OK, collecting my thoughts, collecting my thoughts, gimme a sec. . .JUST ONE SEC. . .OK. I think I’ve got it. Let’s do this.
So, just a little while ago I started hearing really good things about this book. It’s currently being featured on Figment (a writing site for teenagers), and has gotten a ton of good reviews. (Including one from John Green, might I add.) So I decided to get it from the library and read it. (Plus, look at the cover art. That is some EPIC cover art.)
Eleanor & Park, written by the talented Rainbow Rowell, is the story of two sixteen-year-olds that meet one day in 1986. Eleanor has just moved to Omaha and needs a seat on the bus. Park is the only one who lets her sit down, very reluctantly so. Eleanor, well, she’s weird. You can tell. And Park, as one of the very few Asian kids in his entire school, already doesn’t fit in. And some chubby, oddly dressed redhead isn’t really going to make life easier for him. So he plugs in his Walkman and drowns everything out. Eleanor doesn’t talk to him, and he doesn’t talk to her.
Gradually, though, they do start to interact a bit. It starts with comics. It gains speed with music. And before you know it, they’re in love.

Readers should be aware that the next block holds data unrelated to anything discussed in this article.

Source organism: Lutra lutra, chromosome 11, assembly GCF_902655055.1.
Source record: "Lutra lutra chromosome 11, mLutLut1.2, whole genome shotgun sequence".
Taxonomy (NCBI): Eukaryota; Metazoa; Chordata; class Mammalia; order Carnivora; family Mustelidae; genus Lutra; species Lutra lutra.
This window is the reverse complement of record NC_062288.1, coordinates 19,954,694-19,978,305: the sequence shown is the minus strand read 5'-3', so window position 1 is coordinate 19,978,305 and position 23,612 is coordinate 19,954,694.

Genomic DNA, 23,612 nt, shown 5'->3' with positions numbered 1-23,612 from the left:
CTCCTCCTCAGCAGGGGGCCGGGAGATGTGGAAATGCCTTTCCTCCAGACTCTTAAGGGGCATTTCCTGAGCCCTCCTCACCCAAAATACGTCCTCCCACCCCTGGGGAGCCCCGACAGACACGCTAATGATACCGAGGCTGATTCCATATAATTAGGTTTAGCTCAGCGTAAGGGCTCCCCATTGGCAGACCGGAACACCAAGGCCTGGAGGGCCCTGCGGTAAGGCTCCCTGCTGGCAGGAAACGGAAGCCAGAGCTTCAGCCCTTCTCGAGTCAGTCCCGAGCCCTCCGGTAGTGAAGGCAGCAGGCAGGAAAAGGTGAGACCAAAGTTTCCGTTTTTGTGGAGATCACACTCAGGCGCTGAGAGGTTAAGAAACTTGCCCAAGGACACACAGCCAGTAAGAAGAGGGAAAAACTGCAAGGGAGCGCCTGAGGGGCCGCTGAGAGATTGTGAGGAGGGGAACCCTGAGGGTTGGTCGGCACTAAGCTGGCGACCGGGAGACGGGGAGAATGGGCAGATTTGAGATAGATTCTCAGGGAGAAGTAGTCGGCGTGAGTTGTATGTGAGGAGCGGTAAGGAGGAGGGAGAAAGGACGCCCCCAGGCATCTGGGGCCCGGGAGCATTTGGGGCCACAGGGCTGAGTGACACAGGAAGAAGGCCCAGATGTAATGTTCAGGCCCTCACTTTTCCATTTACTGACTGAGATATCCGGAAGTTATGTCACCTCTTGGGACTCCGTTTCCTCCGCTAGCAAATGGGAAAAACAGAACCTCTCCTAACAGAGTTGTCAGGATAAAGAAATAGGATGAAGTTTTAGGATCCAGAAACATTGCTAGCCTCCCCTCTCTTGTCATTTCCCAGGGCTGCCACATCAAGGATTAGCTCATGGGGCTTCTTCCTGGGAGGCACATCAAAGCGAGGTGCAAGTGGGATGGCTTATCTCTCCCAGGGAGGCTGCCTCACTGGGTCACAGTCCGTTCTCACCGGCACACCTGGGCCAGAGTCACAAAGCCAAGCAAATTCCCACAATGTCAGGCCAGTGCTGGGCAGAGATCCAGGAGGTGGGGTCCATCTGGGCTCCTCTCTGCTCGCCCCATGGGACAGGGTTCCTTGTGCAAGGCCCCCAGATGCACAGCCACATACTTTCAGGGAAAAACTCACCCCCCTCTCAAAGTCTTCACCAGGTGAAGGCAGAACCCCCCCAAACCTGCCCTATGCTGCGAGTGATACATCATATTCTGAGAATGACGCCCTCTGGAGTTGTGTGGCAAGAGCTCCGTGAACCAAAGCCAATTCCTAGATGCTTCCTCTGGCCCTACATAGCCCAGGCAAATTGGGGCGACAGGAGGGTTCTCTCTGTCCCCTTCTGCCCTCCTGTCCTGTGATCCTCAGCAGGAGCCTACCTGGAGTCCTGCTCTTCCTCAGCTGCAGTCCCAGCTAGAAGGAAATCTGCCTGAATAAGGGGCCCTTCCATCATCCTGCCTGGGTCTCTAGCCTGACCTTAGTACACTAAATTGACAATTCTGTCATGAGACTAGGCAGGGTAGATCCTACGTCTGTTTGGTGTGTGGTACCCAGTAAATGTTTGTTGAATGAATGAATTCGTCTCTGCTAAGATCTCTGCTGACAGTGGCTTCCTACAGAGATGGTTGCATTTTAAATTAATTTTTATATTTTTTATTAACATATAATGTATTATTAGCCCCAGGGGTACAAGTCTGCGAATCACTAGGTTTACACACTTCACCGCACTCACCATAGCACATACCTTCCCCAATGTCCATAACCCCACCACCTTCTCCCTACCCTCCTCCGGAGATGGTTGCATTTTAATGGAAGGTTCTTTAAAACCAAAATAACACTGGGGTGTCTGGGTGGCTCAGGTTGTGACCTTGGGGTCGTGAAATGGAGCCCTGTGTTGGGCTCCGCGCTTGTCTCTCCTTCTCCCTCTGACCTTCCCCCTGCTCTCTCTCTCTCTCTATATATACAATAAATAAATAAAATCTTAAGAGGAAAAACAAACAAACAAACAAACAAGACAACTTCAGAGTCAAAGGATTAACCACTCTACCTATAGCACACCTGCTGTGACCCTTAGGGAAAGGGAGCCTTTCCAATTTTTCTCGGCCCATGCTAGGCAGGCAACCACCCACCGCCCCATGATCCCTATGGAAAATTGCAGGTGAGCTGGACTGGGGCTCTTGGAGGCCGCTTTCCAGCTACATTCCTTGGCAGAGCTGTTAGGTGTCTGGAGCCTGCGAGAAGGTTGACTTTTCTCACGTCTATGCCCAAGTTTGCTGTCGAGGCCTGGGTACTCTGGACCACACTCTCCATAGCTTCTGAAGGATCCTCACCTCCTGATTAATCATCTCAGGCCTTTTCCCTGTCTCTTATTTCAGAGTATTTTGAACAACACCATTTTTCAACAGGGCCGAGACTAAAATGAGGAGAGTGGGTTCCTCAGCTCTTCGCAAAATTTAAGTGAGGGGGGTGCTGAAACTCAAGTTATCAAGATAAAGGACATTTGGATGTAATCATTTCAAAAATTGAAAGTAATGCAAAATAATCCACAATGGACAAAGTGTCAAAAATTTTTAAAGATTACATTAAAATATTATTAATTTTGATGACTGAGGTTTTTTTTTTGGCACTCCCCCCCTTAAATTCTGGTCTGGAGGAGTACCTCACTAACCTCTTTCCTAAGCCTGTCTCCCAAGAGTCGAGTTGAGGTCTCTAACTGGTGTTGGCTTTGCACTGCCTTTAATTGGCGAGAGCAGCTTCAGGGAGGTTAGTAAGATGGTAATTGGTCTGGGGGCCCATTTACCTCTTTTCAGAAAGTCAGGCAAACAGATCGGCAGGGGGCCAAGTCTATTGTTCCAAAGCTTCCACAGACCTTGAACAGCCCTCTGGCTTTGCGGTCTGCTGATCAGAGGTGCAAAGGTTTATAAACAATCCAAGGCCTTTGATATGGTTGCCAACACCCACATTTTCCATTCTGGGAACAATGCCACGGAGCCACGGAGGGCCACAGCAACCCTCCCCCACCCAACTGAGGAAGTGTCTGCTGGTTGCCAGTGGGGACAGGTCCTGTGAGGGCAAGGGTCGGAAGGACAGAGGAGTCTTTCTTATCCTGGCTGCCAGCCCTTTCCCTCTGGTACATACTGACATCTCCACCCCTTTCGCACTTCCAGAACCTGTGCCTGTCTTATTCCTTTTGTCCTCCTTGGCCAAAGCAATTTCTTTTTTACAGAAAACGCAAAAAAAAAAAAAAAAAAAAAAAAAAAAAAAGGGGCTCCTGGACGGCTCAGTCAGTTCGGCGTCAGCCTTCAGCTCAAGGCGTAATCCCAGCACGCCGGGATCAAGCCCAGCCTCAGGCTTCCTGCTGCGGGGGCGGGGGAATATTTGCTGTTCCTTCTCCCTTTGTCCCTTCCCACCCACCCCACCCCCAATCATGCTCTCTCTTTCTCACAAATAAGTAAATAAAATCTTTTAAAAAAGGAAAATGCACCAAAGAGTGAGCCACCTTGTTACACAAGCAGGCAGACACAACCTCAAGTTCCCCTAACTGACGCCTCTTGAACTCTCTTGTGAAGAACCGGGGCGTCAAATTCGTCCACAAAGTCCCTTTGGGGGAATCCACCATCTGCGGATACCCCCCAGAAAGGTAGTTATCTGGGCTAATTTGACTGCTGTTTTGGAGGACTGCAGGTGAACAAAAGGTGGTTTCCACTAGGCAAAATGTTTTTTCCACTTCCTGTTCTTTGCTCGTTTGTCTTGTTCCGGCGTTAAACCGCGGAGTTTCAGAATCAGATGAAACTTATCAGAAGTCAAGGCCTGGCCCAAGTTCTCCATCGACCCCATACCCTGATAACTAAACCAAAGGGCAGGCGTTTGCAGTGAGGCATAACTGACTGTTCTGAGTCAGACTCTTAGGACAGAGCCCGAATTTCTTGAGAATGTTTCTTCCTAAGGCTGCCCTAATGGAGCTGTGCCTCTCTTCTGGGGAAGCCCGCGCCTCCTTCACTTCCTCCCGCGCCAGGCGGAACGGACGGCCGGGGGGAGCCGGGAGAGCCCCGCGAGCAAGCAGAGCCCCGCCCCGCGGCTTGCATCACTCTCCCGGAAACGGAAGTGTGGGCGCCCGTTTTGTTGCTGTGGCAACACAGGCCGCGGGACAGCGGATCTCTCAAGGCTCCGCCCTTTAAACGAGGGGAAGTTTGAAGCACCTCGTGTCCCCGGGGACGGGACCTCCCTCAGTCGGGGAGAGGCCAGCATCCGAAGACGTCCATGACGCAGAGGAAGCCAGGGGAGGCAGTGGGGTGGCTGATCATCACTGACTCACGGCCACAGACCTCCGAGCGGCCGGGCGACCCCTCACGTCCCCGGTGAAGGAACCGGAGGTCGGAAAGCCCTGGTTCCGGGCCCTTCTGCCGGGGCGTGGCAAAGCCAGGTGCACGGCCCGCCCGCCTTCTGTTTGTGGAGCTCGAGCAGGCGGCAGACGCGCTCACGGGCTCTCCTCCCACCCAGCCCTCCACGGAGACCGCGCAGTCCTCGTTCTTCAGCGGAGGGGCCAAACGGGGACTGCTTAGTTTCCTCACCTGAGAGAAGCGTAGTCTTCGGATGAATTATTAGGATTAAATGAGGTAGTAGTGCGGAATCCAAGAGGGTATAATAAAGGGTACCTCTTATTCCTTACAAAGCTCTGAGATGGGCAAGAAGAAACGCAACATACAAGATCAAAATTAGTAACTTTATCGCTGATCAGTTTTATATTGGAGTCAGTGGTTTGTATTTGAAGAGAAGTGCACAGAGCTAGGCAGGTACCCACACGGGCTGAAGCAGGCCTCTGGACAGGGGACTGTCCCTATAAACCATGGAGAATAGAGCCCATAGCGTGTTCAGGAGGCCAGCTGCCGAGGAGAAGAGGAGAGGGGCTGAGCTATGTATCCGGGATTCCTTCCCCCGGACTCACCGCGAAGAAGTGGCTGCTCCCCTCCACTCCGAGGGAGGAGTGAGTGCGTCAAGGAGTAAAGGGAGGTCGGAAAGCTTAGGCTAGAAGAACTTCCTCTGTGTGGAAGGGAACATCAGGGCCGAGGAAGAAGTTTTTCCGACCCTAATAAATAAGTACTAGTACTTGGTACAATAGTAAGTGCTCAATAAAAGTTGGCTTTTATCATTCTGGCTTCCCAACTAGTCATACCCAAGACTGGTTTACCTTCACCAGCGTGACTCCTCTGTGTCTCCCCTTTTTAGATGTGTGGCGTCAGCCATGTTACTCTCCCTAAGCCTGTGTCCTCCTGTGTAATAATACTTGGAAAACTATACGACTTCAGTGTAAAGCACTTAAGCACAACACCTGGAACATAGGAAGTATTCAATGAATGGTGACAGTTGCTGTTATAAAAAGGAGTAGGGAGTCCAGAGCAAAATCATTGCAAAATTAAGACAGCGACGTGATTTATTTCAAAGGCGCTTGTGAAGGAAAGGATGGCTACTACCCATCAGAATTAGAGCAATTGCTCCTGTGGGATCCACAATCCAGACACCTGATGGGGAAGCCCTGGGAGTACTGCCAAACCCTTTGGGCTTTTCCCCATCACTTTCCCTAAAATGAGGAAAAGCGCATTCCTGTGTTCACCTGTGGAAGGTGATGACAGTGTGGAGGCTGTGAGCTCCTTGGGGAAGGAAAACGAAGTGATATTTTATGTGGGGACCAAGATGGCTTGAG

The one thing that really stuck with me about this book was the characters. Not just Eleanor and Park, but the others as well. Eleanor’s only other friends at school, DeNice and Beebi, are funny and extremely likable. The other kids on the bus, as well as the schoolteachers, are striking and unique. But Eleanor herself was probably my favorite character. In the second chapter, when she’s deciding to brave the bus and the merciless kids who tease her, and thinks, “Oh, fine. The children of hell shan’t go hungry on my watch,” I immediately thought, “I love her.” Her sarcastic comments are some of my favorite moments throughout the whole book. The things she and Park go through together are also amazing, and some of the things they say to each other might have made me actually stop reading and go, “Squueeeee!” Because they were–and are–that fabulous. And squee-inducing.
And though the ending might make you cry, or at the very least make you want to eat a whole tub of ice cream, reading this book is just so incredibly worth it. The main characters, though imperfect and not your oh-so-conventional pretty-girl and pretty-boy couple (which is great, because I wouldn’t like them nearly as much), will have you cheering for them the whole time. And their story is one that is entirely worth your time. So read it. Excuse me, I need to go eat some ice cream now.
Literary Quote of the Day: “‘The least boring Batman story ever, huh? Does Batman raise both his eyebrows?'” –Eleanor in Eleanor & Park, by Rainbow Rowell
P.S. If you STILL aren’t totally convinced that you HAVE to read this book, take a look at John Green’s review in the New York Times.